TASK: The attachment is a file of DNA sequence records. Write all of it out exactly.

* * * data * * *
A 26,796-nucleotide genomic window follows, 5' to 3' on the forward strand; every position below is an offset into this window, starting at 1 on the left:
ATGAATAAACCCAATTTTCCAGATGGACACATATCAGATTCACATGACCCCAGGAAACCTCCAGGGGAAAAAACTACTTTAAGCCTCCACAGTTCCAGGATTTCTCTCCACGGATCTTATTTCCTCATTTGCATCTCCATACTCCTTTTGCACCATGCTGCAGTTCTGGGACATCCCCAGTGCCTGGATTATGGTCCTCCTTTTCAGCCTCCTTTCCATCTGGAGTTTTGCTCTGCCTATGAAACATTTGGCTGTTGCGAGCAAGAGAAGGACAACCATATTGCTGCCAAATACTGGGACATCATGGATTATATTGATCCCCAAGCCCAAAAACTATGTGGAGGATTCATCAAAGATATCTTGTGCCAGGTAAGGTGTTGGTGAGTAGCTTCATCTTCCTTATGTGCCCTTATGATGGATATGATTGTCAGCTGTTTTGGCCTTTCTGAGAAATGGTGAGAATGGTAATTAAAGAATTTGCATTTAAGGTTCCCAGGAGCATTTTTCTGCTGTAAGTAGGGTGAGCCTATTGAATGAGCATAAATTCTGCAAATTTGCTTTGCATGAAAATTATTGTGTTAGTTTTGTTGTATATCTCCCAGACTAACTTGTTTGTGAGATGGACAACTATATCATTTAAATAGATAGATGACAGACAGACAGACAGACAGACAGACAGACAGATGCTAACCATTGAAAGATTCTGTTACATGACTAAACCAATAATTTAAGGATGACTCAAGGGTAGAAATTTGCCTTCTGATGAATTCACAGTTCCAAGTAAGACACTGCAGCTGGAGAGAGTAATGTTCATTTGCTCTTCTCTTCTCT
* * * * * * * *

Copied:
A 26,796-nucleotide genomic window follows, 5' to 3' on the forward strand; every position below is an offset into this window, starting at 1 on the left:
ATGAATAAACCCAATTTTCCAGATGGACACATATCAGATTCACATGACCCCAGGAAACCTCCAGGGGAAAAAACTACTTTAAGCCTCCACAGTTCCAGGATTTCTCTCCACGGATCTTATTTCCTCATTTGCATCTCCATACTCCTTTTGCACCATGCTGCAGTTCTGGGACATCCCCAGTGCCTGGATTATGGTCCTCCTTTTCAGCCTCCTTTCCATCTGGAGTTTTGCTCTGCCTATGAAACATTTGGCTGTTGCGAGCAAGAGAAGGACAACCATATTGCTGCCAAATACTGGGACATCATGGATTATATTGATCCCCAAGCCCAAAAACTATGTGGAGGATTCATCAAAGATATCTTGTGCCAGGTAAGGTGTTGGTGAGTAGCTTCATCTTCCTTATGTGCCCTTATGATGGATATGATTGTCAGCTGTTTTGGCCTTTCTGAGAAATGGTGAGAATGGTAATTAAAGAATTTGCATTTAAGGTTCCCAGGAGCATTTTTCTGCTGTAAGTAGGGTGAGCCTATTGAATGAGCATAAATTCTGCAAATTTGCTTTGCATGAAAATTATTGTGTTAGTTTTGTTGTATATCTCCCAGACTAACTTGTTTGTGAGATGGACAACTATATCATTTAAATAGATAGATGACAGACAGACAGACAGACAGACAGACAGACAGATGCTAACCATTGAAAGATTCTGTTACATGACTAAACCAATAATTTAAGGATGACTCAAGGGTAGAAATTTGCCTTCTGATGAATTCACAGTTCCAAGTAAGACACTGCAGCTGGAGAGAGTAATGTTCATTTGCTCTTCTCTTCTCT